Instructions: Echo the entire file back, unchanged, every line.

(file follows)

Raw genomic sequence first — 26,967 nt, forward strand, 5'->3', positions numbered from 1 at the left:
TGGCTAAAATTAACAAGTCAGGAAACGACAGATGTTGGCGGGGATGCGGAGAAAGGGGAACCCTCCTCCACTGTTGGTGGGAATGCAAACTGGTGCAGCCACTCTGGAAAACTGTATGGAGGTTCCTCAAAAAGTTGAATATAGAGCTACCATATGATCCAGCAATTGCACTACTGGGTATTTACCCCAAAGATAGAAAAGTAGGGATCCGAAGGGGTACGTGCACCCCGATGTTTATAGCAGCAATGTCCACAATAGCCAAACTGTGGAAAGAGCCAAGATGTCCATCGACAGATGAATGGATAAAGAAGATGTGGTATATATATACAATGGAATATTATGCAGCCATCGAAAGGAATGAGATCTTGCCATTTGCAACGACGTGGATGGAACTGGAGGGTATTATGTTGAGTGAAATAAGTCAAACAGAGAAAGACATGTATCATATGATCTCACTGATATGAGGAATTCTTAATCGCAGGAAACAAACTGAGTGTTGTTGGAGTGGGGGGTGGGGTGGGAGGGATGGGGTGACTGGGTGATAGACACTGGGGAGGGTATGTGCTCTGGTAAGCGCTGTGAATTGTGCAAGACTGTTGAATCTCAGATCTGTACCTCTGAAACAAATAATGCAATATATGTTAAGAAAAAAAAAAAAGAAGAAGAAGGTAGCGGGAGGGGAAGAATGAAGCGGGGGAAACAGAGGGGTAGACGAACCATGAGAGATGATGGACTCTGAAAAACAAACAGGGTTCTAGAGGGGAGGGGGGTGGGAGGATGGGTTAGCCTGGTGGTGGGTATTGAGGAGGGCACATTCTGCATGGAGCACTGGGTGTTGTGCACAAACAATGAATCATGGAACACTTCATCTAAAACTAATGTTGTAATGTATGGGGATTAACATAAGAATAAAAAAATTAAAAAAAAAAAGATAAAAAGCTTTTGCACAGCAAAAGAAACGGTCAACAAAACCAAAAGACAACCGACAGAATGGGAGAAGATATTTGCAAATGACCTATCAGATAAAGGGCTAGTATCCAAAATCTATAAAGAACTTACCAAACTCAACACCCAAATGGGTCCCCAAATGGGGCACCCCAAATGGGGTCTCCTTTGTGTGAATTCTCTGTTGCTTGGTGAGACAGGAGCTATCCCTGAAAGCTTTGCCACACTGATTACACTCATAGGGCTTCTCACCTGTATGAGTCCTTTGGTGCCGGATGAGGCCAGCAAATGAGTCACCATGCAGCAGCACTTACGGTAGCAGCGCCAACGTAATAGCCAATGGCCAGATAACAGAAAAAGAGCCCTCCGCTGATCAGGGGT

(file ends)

Raw genomic sequence first — 26,967 nt, forward strand, 5'->3', positions numbered from 1 at the left:
TGGCTAAAATTAACAAGTCAGGAAACGACAGATGTTGGCGGGGATGCGGAGAAAGGGGAACCCTCCTCCACTGTTGGTGGGAATGCAAACTGGTGCAGCCACTCTGGAAAACTGTATGGAGGTTCCTCAAAAAGTTGAATATAGAGCTACCATATGATCCAGCAATTGCACTACTGGGTATTTACCCCAAAGATAGAAAAGTAGGGATCCGAAGGGGTACGTGCACCCCGATGTTTATAGCAGCAATGTCCACAATAGCCAAACTGTGGAAAGAGCCAAGATGTCCATCGACAGATGAATGGATAAAGAAGATGTGGTATATATATACAATGGAATATTATGCAGCCATCGAAAGGAATGAGATCTTGCCATTTGCAACGACGTGGATGGAACTGGAGGGTATTATGTTGAGTGAAATAAGTCAAACAGAGAAAGACATGTATCATATGATCTCACTGATATGAGGAATTCTTAATCGCAGGAAACAAACTGAGTGTTGTTGGAGTGGGGGGTGGGGTGGGAGGGATGGGGTGACTGGGTGATAGACACTGGGGAGGGTATGTGCTCTGGTAAGCGCTGTGAATTGTGCAAGACTGTTGAATCTCAGATCTGTACCTCTGAAACAAATAATGCAATATATGTTAAGAAAAAAAAAAAAGAAGAAGAAGGTAGCGGGAGGGGAAGAATGAAGCGGGGGAAACAGAGGGGTAGACGAACCATGAGAGATGATGGACTCTGAAAAACAAACAGGGTTCTAGAGGGGAGGGGGGTGGGAGGATGGGTTAGCCTGGTGGTGGGTATTGAGGAGGGCACATTCTGCATGGAGCACTGGGTGTTGTGCACAAACAATGAATCATGGAACACTTCATCTAAAACTAATGTTGTAATGTATGGGGATTAACATAAGAATAAAAAAATTAAAAAAAAAAAGATAAAAAGCTTTTGCACAGCAAAAGAAACGGTCAACAAAACCAAAAGACAACCGACAGAATGGGAGAAGATATTTGCAAATGACCTATCAGATAAAGGGCTAGTATCCAAAATCTATAAAGAACTTACCAAACTCAACACCCAAATGGGTCCCCAAATGGGGCACCCCAAATGGGGTCTCCTTTGTGTGAATTCTCTGTTGCTTGGTGAGACAGGAGCTATCCCTGAAAGCTTTGCCACACTGATTACACTCATAGGGCTTCTCACCTGTATGAGTCCTTTGGTGCCGGATGAGGCCAGCAAATGAGTCACCATGCAGCAGCACTTACGGTAGCAGCGCCAACGTAATAGCCAATGGCCAGATAACAGAAAAAGAGCCCTCCGCTGATCAGGGGT